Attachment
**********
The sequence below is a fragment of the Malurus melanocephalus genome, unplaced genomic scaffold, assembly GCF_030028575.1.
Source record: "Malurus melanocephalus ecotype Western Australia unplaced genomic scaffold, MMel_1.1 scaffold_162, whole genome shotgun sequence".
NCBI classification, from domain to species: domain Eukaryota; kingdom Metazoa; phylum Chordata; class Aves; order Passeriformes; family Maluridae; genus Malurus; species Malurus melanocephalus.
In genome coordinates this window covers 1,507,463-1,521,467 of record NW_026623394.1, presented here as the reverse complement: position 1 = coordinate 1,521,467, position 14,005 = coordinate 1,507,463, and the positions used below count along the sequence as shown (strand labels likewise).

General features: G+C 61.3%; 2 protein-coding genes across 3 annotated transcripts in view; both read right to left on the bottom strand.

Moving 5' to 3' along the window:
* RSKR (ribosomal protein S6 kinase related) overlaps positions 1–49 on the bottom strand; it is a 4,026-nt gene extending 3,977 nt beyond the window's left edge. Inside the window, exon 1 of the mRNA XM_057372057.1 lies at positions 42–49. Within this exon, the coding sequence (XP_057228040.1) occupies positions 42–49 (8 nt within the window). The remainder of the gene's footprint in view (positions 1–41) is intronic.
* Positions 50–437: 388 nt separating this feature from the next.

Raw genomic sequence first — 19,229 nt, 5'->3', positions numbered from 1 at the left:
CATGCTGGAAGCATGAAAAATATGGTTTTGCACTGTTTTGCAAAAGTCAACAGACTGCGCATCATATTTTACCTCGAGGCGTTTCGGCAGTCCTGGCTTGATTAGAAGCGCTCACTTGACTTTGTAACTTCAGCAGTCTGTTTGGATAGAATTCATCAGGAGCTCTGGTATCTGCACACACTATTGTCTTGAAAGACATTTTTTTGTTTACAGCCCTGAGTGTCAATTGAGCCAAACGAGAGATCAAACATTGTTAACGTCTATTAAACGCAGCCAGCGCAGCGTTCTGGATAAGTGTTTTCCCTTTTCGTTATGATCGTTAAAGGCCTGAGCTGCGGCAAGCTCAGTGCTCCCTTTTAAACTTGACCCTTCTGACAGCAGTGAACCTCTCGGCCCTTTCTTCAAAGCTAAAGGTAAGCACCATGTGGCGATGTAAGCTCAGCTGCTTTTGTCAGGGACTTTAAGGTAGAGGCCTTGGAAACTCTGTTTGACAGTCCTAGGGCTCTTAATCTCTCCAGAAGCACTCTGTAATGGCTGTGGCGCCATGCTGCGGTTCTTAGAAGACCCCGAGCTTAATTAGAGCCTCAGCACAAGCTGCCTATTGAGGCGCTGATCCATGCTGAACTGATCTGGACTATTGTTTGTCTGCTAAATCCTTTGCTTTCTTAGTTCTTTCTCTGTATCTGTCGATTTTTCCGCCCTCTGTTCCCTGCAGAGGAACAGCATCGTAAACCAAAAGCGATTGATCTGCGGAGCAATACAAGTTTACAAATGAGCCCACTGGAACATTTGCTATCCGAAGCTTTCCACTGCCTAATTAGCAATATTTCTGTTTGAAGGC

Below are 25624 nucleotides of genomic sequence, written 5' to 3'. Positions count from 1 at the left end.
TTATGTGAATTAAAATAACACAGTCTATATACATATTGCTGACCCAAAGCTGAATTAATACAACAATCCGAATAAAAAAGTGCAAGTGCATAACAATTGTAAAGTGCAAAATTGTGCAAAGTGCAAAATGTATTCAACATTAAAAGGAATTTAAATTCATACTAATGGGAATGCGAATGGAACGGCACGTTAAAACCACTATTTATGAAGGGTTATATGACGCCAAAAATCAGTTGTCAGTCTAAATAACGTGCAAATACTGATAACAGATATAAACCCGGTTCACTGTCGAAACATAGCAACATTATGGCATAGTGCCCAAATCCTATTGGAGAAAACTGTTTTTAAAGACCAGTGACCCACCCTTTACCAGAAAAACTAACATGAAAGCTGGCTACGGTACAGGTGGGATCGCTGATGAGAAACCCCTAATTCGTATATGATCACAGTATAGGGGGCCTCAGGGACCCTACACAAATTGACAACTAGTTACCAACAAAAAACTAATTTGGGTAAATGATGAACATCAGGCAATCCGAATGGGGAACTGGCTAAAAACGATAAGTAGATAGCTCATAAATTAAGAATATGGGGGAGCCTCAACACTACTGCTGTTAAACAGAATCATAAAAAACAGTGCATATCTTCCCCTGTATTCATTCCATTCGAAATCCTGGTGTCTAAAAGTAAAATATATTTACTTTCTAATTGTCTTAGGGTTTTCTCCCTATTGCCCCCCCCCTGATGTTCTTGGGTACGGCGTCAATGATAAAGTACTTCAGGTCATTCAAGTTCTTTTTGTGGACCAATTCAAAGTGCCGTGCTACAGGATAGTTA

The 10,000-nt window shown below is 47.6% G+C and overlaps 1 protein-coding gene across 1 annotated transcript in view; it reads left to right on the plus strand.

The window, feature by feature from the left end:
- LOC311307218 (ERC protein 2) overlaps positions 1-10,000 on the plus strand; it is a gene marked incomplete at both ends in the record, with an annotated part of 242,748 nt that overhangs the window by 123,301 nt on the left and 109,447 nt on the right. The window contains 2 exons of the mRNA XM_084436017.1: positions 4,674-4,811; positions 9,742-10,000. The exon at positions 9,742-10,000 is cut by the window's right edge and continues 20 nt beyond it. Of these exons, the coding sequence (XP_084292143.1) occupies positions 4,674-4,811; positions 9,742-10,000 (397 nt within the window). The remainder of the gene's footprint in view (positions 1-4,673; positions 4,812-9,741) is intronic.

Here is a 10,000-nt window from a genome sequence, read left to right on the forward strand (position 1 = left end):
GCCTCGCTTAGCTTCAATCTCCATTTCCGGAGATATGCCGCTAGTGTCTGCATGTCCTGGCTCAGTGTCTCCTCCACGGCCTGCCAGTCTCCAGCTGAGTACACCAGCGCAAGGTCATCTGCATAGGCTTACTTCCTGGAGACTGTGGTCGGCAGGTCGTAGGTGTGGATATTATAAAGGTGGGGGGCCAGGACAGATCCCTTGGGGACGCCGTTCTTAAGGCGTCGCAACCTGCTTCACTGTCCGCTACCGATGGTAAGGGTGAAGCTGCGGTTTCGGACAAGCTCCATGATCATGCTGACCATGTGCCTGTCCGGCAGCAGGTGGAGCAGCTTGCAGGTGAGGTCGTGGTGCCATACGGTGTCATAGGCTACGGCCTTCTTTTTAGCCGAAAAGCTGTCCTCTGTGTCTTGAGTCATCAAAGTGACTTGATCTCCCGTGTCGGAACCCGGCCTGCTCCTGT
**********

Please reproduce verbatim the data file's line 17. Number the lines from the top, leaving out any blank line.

GCCTCGCTTAGCTTCAATCTCCATTTCCGGAGATATGCCGCTAGTGTCTGCATGTCCTGGCTCAGTGTCTCCTCCACGGCCTGCCAGTCTCCAGCTGAGTACACCAGCGCAAGGTCATCTGCATAGGCTTACTTCCTGGAGACTGTGGTCGGCAGGTCGTAGGTGTGGATATTATAAAGGTGGGGGGCCAGGACAGATCCCTTGGGGACGCCGTTCTTAAGGCGTCGCAACCTGCTTCACTGTCCGCTACCGATGGTAAGGGTGAAGCTGCGGTTTCGGACAAGCTCCATGATCATGCTGACCATGTGCCTGTCCGGCAGCAGGTGGAGCAGCTTGCAGGTGAGGTCGTGGTGCCATACGGTGTCATAGGCTACGGCCTTCTTTTTAGCCGAAAAGCTGTCCTCTGTGTCTTGAGTCATCAAAGTGACTTGATCTCCCGTGTCGGAACCCGGCCTGCTCCTGT